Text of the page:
This video is all about how to find walleyes when fishing in the spring! In this video I talk about how to look at a map and find walleyes during the spring period. I use my Humminbird but you can use whatever gps you have or you can use a paper map if you choose. Spring walleye fishing is generally all about shallow water and it this video I talk about how to find the best shallow water structures and how I approach them once located. I also talk about the differences between fishing flow ages and fishing natural lakes. I get a ton of questions regarding, well pretty much everything. This is a question that has been asked a lot...How to I find walleyes in the spring if all I have is a map. I hope this video was helpful. Thanks for watching!
Today we are walleye fishing on Green Bay. We are using a variety of casting and jigging presentations to find and catch big fish. In this video I talk about how I like to work lures while spring walleye fishing when the water is very cold! We are jigging with rapala rippin rap and jigs and swimbaits. Spring is my favorite time year to fish for big walleyes and these are a few of my favorite presentations for this time of year. Stay tuned for many more spring walleye fishing videos and make sure to check out the products below! Thanks
Todays video is all about snap jigging plastics for spring walleyes. Spring walleye fishing provides a ton of great opportunities to catch walleyes in shallow water. One of the best tools to do this with is a jig and a plastic. My favorite is the Kalins Jerk Minnow JR. In this video I talk about how I jig plastics for walleyes in the spring. Thanks for watching and enjoy!
Cleaning Perch with an Electric Knife is the way to go. Over the years, I’ve eaten lots and lots of perch! And for a good reason. Yellow perch are one of the best-tasting fish on earth. Seriously. I’m into eating fish, and I’ve eaten a lot of both freshwater and saltwater fish.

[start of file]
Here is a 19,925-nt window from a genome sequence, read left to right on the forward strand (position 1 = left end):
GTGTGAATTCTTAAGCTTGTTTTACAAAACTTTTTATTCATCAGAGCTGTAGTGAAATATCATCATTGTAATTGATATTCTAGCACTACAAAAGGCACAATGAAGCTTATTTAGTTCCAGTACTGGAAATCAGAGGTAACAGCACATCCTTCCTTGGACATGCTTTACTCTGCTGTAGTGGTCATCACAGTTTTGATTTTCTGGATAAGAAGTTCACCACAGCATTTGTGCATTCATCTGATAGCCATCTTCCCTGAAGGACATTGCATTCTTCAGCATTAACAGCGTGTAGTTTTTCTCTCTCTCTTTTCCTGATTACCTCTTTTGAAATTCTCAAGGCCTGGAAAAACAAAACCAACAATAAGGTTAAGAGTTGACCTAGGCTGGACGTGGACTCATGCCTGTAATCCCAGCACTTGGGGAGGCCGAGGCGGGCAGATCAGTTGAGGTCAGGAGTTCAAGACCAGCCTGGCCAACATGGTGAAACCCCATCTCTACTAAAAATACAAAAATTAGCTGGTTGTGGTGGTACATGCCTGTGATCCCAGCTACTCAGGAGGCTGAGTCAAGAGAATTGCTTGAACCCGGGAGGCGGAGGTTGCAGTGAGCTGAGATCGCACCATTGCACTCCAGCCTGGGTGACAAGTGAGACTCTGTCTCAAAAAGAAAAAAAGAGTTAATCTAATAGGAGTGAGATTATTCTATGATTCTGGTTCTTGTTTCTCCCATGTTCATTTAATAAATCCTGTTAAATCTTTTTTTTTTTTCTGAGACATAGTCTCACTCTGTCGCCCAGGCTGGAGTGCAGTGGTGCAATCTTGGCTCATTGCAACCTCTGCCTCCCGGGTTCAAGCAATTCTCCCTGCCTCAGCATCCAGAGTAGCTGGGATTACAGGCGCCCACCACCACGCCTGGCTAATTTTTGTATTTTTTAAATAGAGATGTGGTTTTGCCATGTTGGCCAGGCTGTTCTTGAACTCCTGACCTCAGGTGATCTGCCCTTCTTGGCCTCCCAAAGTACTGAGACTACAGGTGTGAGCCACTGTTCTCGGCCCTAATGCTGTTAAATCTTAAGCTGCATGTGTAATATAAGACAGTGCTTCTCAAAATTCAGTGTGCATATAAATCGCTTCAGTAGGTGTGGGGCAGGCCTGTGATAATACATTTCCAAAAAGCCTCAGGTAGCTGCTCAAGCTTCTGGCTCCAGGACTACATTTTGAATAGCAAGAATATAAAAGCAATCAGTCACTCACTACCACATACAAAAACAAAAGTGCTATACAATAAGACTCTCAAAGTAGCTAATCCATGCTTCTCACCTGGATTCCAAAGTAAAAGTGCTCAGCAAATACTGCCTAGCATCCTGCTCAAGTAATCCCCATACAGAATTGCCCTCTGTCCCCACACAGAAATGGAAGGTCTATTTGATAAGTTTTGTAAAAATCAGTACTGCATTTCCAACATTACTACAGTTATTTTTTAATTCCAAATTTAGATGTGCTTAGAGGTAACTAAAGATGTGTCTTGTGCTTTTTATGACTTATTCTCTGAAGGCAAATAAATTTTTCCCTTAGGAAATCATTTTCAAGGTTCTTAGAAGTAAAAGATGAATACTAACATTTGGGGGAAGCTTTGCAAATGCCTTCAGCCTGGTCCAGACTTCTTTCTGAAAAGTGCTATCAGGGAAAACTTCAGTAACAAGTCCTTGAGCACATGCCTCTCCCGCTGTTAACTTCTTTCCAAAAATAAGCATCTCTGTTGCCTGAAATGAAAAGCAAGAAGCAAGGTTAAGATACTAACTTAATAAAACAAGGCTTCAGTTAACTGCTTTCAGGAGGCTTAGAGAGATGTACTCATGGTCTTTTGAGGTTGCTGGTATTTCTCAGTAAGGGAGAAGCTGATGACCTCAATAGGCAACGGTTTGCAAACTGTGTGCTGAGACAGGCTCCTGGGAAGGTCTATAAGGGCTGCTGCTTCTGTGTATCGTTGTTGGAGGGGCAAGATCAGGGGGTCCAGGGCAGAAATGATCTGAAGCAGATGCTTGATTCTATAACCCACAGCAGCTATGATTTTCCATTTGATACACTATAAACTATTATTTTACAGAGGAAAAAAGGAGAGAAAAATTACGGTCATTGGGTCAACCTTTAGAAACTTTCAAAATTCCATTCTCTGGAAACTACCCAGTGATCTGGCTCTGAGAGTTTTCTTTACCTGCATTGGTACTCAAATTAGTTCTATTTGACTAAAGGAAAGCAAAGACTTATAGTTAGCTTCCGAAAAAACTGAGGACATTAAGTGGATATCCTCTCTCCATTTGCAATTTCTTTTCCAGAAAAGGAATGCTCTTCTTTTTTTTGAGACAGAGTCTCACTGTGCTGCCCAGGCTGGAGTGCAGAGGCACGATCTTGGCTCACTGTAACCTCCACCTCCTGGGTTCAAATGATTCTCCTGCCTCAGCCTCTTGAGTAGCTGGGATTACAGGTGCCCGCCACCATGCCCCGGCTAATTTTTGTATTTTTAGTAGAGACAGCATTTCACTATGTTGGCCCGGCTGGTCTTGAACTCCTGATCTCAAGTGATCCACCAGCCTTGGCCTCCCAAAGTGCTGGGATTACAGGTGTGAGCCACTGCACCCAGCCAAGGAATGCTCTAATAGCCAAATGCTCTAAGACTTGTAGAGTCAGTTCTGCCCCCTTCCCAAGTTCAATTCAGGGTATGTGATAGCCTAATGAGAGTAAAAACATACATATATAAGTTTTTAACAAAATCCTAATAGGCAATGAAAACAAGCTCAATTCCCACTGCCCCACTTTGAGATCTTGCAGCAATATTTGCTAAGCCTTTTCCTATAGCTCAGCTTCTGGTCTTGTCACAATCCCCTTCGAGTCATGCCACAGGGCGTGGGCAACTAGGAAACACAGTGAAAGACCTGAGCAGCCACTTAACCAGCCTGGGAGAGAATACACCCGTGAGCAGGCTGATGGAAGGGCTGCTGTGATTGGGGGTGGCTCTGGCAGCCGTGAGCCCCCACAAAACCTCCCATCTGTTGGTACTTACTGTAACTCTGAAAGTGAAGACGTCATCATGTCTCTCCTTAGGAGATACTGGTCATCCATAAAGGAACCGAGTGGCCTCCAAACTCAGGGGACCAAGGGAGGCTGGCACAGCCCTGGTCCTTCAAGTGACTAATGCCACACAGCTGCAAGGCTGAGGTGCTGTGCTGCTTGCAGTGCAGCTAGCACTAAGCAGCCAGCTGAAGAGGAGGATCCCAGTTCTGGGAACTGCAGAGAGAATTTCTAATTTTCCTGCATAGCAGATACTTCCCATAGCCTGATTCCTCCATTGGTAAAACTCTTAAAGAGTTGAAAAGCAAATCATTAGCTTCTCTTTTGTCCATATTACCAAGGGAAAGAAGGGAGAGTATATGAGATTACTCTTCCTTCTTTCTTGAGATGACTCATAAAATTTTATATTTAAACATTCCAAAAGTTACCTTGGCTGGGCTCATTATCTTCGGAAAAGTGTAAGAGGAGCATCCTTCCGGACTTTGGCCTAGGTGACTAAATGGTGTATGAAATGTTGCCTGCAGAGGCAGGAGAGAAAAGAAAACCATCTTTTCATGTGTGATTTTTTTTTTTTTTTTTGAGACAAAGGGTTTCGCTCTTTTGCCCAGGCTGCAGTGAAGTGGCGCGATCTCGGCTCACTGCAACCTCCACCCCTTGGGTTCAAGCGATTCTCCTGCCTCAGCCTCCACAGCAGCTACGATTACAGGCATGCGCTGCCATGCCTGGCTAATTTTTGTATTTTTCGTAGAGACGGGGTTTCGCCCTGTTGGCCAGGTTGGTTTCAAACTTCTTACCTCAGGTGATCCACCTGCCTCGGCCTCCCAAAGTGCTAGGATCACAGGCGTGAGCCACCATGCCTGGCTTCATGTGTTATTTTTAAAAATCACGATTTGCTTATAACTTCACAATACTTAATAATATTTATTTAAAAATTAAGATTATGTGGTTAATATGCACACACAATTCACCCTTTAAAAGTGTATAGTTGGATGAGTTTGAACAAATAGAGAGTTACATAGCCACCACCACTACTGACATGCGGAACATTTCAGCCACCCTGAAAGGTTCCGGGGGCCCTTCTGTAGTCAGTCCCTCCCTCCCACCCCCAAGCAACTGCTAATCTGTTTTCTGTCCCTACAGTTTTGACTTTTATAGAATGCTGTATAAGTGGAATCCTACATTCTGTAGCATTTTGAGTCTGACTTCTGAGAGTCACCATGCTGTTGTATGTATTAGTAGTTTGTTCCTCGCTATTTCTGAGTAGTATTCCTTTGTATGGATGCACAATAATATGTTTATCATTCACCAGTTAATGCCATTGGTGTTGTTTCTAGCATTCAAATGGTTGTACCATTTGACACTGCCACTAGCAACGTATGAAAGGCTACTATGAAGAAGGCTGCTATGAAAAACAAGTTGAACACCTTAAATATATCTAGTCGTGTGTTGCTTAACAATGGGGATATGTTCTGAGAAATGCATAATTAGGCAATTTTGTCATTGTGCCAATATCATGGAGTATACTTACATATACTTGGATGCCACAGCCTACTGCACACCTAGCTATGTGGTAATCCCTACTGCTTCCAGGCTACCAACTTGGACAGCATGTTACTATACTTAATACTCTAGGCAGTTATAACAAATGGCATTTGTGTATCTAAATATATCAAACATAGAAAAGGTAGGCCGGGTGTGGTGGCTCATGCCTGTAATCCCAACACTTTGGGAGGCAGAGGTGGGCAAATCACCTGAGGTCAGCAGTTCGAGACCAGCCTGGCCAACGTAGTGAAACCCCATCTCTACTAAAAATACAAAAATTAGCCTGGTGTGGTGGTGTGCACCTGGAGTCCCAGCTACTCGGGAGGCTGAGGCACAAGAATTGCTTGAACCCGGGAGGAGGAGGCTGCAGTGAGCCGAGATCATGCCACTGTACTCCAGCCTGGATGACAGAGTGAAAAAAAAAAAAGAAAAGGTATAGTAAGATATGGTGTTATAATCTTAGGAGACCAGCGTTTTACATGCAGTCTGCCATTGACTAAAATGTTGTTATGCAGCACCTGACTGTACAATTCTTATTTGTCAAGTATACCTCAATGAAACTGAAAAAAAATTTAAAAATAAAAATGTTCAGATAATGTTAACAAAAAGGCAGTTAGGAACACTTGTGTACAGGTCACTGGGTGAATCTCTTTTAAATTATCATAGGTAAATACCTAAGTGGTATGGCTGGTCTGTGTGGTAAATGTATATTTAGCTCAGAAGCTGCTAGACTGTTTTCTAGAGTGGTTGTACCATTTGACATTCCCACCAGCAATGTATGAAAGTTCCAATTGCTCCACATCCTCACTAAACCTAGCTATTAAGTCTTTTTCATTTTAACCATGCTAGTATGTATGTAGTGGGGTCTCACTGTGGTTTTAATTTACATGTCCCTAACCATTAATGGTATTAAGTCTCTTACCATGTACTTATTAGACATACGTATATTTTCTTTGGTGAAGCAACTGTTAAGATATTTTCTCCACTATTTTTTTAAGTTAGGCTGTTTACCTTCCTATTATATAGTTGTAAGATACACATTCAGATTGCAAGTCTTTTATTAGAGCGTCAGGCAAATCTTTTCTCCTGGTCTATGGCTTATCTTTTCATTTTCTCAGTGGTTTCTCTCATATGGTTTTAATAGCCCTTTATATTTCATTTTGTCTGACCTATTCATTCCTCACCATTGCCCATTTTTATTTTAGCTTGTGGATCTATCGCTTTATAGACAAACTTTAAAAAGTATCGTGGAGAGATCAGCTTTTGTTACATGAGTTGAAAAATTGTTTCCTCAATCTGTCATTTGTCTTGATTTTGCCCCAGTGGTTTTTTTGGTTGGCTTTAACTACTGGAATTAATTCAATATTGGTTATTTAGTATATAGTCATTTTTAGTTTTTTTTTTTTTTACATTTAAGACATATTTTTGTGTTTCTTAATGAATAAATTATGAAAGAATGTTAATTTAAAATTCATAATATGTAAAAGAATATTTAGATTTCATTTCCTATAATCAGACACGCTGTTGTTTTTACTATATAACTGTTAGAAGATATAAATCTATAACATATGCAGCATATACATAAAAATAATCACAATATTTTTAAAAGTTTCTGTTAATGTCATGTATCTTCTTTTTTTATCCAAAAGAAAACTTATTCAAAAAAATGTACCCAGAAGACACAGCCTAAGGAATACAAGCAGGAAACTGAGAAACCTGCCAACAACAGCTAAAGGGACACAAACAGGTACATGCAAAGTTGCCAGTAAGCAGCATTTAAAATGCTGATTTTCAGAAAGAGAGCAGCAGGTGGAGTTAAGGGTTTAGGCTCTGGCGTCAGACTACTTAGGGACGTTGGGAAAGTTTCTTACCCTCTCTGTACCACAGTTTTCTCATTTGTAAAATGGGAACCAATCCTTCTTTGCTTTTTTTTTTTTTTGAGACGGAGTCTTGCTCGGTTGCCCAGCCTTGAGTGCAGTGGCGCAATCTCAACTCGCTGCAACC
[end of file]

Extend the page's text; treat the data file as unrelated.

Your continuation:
Perch are the deal, hands down. If I had to choose, it would be the only fish I would ever eat!
And when you get over a school of perch, that can mean a big pile of work to do at the end of the day on the back end of fishing, having fun, and harvesting perch.
I’m going to show you (watch the above video!) how we process through a massive pile of perch using an electric fillet knife to get delicious fillets off the fish. We will get the rib cage out and then using a smaller knife from Bubba Blades to get every bone for a tasty fillet.
I started with an incision right behind the gill plate, turn the blade, and go all the way down until I hit the spine with the teeth of the knife.
Next, turn the blade and follow along the top of the backbone until you reach the tail of the fish. Try not to cut through the backbone. (Meaning: after you turn the blade, try to glide it right alongside the spine, keep your blade level along the back. It will take some practice, and if you cut through the backbone—don’t worry! It happens to even the most experience fillet master!)
Next, flip the fish over and repeat the same process on the other side of the perch.